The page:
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For Real News, Journalists Not Churnalists
By Mort Rosenblum

WASHINGTON – This town is named for a guy who would likely hang himself from his cherry tree if he returned to see how his shining city on a hill now bumbles in the dark.

Early Americans were so eager for fresh facts that reporters rowed out to arriving ships for a scoop. Today, with our infinite word flow, we’ve forgotten what news is.

Nothing has changed. Journalists use their own eyes and ears. They cultivate sources. Pontificators who whip up froth from others’ work need another label: churnalists.

The first are vital. The second push us toward folly that kills millions, costs trillions, and shames us among the other 95 percent of humanity on our small planet.

So here is an unabashed appeal:

Give the world for Christmas. Put Little Bunch of Madmen: Elements of Global Reporting in the sweat sock of every kid on your list.

Read it yourself and pass it on to friends. Spread the word online. It is a handbook for reporters – and for anyone else who cares about the real world.

I wrote Madmen after a lifetime as a foreign correspondent, more frustrated by the year as a gap grew steadily wider between reality abroad and delusion at home.

This is hardly new. Two millennia ago, Cicero’s brother wrote a line that might have come from Roger Ailes: “The people naturally prefer being lied to rather than having their wishes denied.”

But in Washington, conversations with two seasoned colleagues made plain why this now matters so much.

One is a top editor at a big daily I won’t name. (Its initials are The Washington Post.) Slick, sleek and smart, he rose through the ranks covering business in Europe and Asia. If reporters abroad lack seasoning, he said, they are better equipped than ever, able to communicate in new ways. He dismissed my concern as nostalgia for a vanishing past.

The other is an uncommonly good reporter with whom I’ve worked in Africa, Asia and the Middle East. From a news agency, he joined The New York Times. Now he produces national radio news and masters all forms of multimedia. In the end, he believes, more adds up to less. Much as I’d like to take comfort from that Post editor, he is right.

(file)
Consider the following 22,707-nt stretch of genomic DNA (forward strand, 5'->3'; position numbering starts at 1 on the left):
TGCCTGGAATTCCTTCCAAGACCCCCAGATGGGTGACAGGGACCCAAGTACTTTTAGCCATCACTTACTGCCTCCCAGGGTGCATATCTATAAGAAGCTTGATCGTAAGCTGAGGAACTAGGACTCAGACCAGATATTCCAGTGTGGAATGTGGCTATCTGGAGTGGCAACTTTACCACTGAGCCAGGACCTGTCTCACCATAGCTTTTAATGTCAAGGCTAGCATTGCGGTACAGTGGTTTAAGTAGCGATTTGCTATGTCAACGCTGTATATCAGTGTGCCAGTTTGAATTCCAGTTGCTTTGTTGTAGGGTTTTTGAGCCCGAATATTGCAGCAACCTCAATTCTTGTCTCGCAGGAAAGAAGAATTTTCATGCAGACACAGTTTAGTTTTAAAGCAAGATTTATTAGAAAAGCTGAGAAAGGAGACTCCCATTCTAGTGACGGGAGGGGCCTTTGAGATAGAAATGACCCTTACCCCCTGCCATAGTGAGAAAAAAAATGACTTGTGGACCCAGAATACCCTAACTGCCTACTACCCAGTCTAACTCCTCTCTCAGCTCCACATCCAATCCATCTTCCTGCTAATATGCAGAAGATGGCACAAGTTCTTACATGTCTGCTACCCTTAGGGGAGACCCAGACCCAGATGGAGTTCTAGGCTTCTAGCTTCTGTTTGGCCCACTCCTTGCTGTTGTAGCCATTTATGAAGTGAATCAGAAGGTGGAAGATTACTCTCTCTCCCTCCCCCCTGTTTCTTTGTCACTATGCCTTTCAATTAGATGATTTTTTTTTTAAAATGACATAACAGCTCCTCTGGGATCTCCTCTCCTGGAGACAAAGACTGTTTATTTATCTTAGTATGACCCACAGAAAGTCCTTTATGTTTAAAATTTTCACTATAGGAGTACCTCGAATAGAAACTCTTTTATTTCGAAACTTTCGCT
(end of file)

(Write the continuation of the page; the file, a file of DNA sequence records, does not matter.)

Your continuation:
Clarity comes from reporters with the skill and the resources to dig as deep as they must. True, more fingers now tap away at keyboards. But news that counts is not measured by quantity. If you don’t look out your window in Beirut or Beijing, you might as well be in Billings.

As Jon Stewart said recently on the Mall, too many raised voices mean none gets heard. We need to listen to people who know what they are talking about.

Look at Pulitzer Prize finalists for international news. Any stenographer can transcribe quotes or jot down surface impressions. Reporting is something else entirely.

A fresh snit opposes Ted Koppel and Keith Olbermann, gifted communicators with much to say. Their dueling essays tell us much, but both add up to sideshows. We need to focus on main events.

Reporters who look up close know why climate chaos threatens a multifaceted cataclysm. We have to figure out what to do – and do it fast. Dismissing it for economic or political reasons is a crime against future humanity.

China not only has America in hopeless hock but is also redefining the principles of human rights and open societies that generations have fought to protect. Beijing is already edging Washington aside at G20 summits.

The South Asia is beyond explosive, and we must tread carefully to maintain balances. But we are so clueless that Barack Obama canceled a visit to the Sikhs’ holy temple for fear that Americans would freak at seeing turbans.

Spin the globe. Examples are everywhere. And the situation worsens by the week as cynical, or simply ignorant, politicians manipulate popular sentiment.

News executives bent on profit go for the cheap and cheerful. Guided by website hits rather than public interest, they cut back on real journalists.

In the longer term, schools must teach the true shape of our planet and America’s place amid broad diversity. We need kids who think critically and challenge bullshit.

For now, tune out the churnalists. Instead, support journalists who nail down facts and analyze reality. Of course, this comes at a cost. Most things that matter do.

For your Christmas list, go to www.bunchofmadmen.com. It costs less than an empty Moleskine notebook. If we turn a profit, it will go towards training young correspondents. If they’re not out there, neither are we.

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Little Bunch of Madmen: Elements of Global Reporting is now available on Kindle. Follow us on Facebook at Reporting Unlimited and on Twitter. Please give us your feedback.

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